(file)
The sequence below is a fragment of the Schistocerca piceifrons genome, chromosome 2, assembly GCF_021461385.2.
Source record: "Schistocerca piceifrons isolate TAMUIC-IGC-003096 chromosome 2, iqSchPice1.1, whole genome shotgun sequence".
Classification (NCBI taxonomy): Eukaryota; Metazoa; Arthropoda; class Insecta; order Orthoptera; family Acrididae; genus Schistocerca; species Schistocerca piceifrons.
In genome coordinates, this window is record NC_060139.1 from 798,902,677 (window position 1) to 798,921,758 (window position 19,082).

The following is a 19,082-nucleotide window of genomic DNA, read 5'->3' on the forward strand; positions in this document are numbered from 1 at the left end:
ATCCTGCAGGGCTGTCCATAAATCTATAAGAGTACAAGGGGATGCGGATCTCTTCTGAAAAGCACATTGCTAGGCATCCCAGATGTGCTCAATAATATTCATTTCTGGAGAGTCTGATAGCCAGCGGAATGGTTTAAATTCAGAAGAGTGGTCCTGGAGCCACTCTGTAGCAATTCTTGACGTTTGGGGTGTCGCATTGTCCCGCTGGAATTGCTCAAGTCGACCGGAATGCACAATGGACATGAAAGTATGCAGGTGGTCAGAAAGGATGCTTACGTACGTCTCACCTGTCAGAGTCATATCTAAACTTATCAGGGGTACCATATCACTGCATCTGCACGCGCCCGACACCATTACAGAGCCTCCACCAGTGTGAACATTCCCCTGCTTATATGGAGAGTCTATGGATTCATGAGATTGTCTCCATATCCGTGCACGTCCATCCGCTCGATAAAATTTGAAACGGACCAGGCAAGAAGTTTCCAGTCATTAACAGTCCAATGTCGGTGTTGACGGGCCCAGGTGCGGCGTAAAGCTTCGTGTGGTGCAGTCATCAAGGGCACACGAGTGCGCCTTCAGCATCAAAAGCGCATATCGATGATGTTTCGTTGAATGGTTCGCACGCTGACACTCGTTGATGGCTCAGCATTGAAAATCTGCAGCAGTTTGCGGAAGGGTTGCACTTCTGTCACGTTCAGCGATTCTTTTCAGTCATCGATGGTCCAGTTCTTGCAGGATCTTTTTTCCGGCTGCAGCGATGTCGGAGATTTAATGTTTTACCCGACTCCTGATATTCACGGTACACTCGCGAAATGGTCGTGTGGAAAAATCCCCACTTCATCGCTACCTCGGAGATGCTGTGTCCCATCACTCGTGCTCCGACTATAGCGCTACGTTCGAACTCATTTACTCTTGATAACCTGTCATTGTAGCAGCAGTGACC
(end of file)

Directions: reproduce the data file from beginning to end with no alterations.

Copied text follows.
The sequence below is a fragment of the Schistocerca piceifrons genome, chromosome 2, assembly GCF_021461385.2.
Source record: "Schistocerca piceifrons isolate TAMUIC-IGC-003096 chromosome 2, iqSchPice1.1, whole genome shotgun sequence".
Classification (NCBI taxonomy): Eukaryota; Metazoa; Arthropoda; class Insecta; order Orthoptera; family Acrididae; genus Schistocerca; species Schistocerca piceifrons.
In genome coordinates, this window is record NC_060139.1 from 798,902,677 (window position 1) to 798,921,758 (window position 19,082).

The following is a 19,082-nucleotide window of genomic DNA, read 5'->3' on the forward strand; positions in this document are numbered from 1 at the left end:
ATCCTGCAGGGCTGTCCATAAATCTATAAGAGTACAAGGGGATGCGGATCTCTTCTGAAAAGCACATTGCTAGGCATCCCAGATGTGCTCAATAATATTCATTTCTGGAGAGTCTGATAGCCAGCGGAATGGTTTAAATTCAGAAGAGTGGTCCTGGAGCCACTCTGTAGCAATTCTTGACGTTTGGGGTGTCGCATTGTCCCGCTGGAATTGCTCAAGTCGACCGGAATGCACAATGGACATGAAAGTATGCAGGTGGTCAGAAAGGATGCTTACGTACGTCTCACCTGTCAGAGTCATATCTAAACTTATCAGGGGTACCATATCACTGCATCTGCACGCGCCCGACACCATTACAGAGCCTCCACCAGTGTGAACATTCCCCTGCTTATATGGAGAGTCTATGGATTCATGAGATTGTCTCCATATCCGTGCACGTCCATCCGCTCGATAAAATTTGAAACGGACCAGGCAAGAAGTTTCCAGTCATTAACAGTCCAATGTCGGTGTTGACGGGCCCAGGTGCGGCGTAAAGCTTCGTGTGGTGCAGTCATCAAGGGCACACGAGTGCGCCTTCAGCATCAAAAGCGCATATCGATGATGTTTCGTTGAATGGTTCGCACGCTGACACTCGTTGATGGCTCAGCATTGAAAATCTGCAGCAGTTTGCGGAAGGGTTGCACTTCTGTCACGTTCAGCGATTCTTTTCAGTCATCGATGGTCCAGTTCTTGCAGGATCTTTTTTCCGGCTGCAGCGATGTCGGAGATTTAATGTTTTACCCGACTCCTGATATTCACGGTACACTCGCGAAATGGTCGTGTGGAAAAATCCCCACTTCATCGCTACCTCGGAGATGCTGTGTCCCATCACTCGTGCTCCGACTATAGCGCTACGTTCGAACTCATTTACTCTTGATAACCTGTCATTGTAGCAGCAGTGACC